The Potomac Electric Power Co. has asked Maryland regulators to speed up the licensing process for a new coal-gasification plant in case the utility needs extra generating capacity before the mid-1990s.

Pepco said it had noticed an unusually high peak demand last June and needed one more summer to determine whether the abnormally high peak was part of a rapidly growing need for electricity or just a glitch. "In June 1984, we hit a peak that was off scale by the order of 250-megawatts. . . . It was extraordinary," said Peter Benziger, senior vice president for generation. "The suspicion is the load growth is real, but we need another summer to confirm" the higher demand.

Should it signal a pattern, Pepco officials say their energy plan -- which includes extending the life of older plants and energy management programs -- could call for building the new coal-gasification plant sooner than anticipated.

The plant, to be built on a 1,000-acre site in Dickerson, Md., is now scheduled to be operating by 1995. Coal-gasification technology converts coal to gas, which is then used to power combustion turbines hooked up to electric generators. Large amounts of waste heat from the process can be used to make steam to drive steam-turbine generators.

The plant could be built more quickly than conventional plants and capacity could be added as needed, Pepco officials said. The plant would be roughly comparable in price to a similarly sized conventional coal-fired unit and less costly to run.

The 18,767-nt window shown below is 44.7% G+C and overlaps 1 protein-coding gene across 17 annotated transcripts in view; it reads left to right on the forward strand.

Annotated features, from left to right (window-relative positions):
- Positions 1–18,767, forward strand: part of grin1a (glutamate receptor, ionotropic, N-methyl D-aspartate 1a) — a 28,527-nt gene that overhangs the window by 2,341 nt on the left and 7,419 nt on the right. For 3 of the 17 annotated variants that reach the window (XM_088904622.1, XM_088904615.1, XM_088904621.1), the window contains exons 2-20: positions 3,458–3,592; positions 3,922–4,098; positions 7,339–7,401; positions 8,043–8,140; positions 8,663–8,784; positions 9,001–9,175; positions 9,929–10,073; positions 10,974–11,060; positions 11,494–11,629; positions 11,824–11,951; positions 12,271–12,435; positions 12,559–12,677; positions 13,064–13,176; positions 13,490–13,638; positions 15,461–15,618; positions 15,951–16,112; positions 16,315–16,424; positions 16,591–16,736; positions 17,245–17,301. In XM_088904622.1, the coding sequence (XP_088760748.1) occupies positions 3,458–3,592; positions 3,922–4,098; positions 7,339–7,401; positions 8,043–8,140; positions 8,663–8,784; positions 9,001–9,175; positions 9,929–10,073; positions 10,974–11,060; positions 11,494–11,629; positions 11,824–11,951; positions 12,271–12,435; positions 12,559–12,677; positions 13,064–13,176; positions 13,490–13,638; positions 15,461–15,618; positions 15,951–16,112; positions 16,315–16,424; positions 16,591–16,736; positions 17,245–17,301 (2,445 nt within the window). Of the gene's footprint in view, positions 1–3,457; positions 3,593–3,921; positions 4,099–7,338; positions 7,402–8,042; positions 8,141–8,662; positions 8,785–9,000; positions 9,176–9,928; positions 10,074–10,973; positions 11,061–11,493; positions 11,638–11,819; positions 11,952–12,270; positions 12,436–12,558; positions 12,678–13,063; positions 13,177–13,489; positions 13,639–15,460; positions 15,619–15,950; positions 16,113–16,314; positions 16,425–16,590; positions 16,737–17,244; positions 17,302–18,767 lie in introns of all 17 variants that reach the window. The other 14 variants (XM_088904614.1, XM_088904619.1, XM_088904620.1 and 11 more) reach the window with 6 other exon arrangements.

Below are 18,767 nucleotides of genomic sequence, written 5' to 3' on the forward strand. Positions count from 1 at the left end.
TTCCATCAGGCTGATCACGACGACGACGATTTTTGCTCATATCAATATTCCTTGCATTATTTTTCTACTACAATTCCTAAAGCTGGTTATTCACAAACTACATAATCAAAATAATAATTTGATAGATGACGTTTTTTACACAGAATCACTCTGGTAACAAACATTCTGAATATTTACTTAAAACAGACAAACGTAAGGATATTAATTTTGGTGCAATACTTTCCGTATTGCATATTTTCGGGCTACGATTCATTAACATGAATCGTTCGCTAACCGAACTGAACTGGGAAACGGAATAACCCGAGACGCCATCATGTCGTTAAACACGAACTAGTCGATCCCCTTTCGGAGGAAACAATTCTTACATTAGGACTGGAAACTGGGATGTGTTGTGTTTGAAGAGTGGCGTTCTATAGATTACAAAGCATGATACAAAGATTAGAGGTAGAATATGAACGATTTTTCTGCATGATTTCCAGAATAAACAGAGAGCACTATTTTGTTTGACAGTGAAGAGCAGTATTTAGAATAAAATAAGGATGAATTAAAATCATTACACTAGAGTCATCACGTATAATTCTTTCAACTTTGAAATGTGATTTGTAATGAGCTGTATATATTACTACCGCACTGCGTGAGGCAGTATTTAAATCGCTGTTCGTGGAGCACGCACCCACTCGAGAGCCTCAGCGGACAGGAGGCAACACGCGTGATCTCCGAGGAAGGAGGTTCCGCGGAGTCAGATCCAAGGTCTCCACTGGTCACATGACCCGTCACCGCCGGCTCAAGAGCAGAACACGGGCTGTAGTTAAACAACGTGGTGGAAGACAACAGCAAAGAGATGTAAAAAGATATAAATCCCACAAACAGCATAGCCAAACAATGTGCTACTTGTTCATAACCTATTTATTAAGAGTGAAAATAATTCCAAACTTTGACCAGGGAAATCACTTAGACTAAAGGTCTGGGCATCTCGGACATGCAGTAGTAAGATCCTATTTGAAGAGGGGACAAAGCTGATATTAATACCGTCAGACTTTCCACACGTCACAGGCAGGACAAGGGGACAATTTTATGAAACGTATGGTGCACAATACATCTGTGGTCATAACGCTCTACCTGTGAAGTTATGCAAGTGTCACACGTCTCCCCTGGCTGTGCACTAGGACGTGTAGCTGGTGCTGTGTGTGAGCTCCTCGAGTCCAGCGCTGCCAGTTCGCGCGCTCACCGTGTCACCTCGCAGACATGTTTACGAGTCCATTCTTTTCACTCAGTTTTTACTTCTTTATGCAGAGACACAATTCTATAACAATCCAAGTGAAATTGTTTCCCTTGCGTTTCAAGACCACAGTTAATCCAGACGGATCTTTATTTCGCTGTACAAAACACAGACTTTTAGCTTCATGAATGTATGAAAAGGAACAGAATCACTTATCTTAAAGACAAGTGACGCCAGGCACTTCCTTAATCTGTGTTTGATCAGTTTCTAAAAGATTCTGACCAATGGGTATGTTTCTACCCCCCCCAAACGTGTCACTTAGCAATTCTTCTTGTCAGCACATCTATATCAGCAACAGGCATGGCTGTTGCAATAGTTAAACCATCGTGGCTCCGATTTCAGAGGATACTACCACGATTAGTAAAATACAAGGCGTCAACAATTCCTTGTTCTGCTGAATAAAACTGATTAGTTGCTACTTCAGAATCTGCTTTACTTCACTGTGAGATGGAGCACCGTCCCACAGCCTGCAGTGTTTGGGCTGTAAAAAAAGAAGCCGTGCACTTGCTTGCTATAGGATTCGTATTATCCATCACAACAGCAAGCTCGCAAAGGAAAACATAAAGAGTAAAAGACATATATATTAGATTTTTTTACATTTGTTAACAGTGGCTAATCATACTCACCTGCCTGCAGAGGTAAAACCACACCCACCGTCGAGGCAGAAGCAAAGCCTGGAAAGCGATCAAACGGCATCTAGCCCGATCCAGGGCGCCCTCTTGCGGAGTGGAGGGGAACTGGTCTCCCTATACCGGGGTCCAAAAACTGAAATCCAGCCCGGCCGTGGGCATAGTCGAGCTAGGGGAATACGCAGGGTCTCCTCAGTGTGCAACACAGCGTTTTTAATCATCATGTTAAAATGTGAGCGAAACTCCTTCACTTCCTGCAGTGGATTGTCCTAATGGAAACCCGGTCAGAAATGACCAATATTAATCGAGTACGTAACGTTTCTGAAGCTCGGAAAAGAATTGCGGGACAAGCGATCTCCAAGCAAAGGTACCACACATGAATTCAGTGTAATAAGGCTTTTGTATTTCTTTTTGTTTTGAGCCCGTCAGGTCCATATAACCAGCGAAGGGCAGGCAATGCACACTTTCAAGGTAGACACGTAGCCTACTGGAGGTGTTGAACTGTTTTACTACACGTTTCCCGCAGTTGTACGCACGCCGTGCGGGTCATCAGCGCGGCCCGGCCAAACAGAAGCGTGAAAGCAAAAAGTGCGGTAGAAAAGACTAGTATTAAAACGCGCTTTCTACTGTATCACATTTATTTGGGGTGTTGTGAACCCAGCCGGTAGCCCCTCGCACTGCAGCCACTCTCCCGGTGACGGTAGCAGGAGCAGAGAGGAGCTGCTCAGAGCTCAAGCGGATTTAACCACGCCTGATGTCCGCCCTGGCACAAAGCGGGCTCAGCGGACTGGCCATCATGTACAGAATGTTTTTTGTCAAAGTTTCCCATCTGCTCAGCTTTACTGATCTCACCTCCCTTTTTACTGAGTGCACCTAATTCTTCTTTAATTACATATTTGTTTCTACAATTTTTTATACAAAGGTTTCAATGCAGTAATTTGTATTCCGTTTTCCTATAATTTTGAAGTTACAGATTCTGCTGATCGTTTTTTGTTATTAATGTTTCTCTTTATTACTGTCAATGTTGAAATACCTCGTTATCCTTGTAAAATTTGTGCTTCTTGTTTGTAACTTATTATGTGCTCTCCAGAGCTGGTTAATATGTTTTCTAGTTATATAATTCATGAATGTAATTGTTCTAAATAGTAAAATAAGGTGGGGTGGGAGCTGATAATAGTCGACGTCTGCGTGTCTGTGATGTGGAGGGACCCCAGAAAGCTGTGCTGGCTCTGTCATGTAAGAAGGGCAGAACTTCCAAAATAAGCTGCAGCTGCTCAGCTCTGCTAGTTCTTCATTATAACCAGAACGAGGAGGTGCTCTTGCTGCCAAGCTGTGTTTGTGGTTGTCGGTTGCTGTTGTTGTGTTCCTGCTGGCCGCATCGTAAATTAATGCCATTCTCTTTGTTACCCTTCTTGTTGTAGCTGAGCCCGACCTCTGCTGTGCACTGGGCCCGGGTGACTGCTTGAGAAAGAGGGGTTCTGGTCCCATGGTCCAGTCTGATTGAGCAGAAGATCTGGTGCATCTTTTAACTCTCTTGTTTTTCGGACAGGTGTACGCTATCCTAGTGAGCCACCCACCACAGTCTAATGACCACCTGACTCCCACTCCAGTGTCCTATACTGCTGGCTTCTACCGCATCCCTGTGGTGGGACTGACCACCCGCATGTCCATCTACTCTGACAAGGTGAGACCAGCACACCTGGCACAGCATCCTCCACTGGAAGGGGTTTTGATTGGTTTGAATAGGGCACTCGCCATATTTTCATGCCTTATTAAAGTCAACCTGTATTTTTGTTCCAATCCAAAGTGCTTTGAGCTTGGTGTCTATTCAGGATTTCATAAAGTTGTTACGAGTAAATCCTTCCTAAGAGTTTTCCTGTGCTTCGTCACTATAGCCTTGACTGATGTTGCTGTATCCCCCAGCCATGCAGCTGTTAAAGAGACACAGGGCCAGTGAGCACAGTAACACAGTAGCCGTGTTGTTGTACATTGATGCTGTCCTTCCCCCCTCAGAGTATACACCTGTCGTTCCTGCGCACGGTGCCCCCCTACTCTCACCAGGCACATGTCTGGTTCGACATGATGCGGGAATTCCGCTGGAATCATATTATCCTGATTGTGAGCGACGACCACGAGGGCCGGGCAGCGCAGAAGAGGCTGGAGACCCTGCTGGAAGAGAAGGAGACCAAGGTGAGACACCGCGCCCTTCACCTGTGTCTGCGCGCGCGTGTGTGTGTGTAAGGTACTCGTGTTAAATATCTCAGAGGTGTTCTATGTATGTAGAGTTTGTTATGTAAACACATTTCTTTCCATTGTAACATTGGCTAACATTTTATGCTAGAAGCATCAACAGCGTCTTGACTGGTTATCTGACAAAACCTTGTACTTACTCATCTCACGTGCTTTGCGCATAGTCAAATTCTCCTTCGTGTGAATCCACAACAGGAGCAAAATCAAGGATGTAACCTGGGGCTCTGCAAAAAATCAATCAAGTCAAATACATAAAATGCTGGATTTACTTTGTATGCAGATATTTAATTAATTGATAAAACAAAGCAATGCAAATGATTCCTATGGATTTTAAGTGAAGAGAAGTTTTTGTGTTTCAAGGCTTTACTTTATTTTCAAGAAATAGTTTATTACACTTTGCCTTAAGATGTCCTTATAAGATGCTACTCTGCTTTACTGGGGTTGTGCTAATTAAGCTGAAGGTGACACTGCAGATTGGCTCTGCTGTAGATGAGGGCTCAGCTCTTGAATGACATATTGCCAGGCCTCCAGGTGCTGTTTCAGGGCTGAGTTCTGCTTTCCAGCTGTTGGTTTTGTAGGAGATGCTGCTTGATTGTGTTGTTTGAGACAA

Because the company has asked regulators to streamline the plant licensing, the 360-megawatt plant could be on line by 1991, said Benziger. Licensing the plant requires a Maryland certificate of convenience and necessity and environmental clearances from various state agencies, including the departments of Natural Resources and Health and Mental Hygiene and the Maryland Public Service Commission; this will lead to extensive public hearings, he said.

The plant is estimated to cost $600 million in 1985 dollars, said Nancy Moses, a spokeswoman for the utility. No estimates of the effect on consumer rates currently are available, she said.

The new coal-gasification technology is unproven and costly, say consumer advocates and energy experts. They said that other options, such as long-term contracts to purchase power or the use of cogeneration plants, could alleviate the problem in a more efficient and less costly way.

The outside experts and Pepco are divided about the true rate of growth in electricity demand.

Pepco estimates demand is growing by about 1 to 2 percent a year and that it has a comfortable 20 percent margin of reserve capacity over its all-time peak of 4,490 megawatts last summer. But Bruce Oliver, a consultant to the 1,000-member Apartment and Office Building Association of Metropolitan Washington, claims Pepco's projections are too low and that the plant will be needed sooner than Pepco estimates.

Oliver said Pepco should enter long-term excess-power purchasing agreements with other utilities before demand causes prices to rise sharply. "Then all these proposals for controlling residential air conditioners . . . become unnecessary, and it gives time to look into this coal-gasification technology a little further before they commit to it."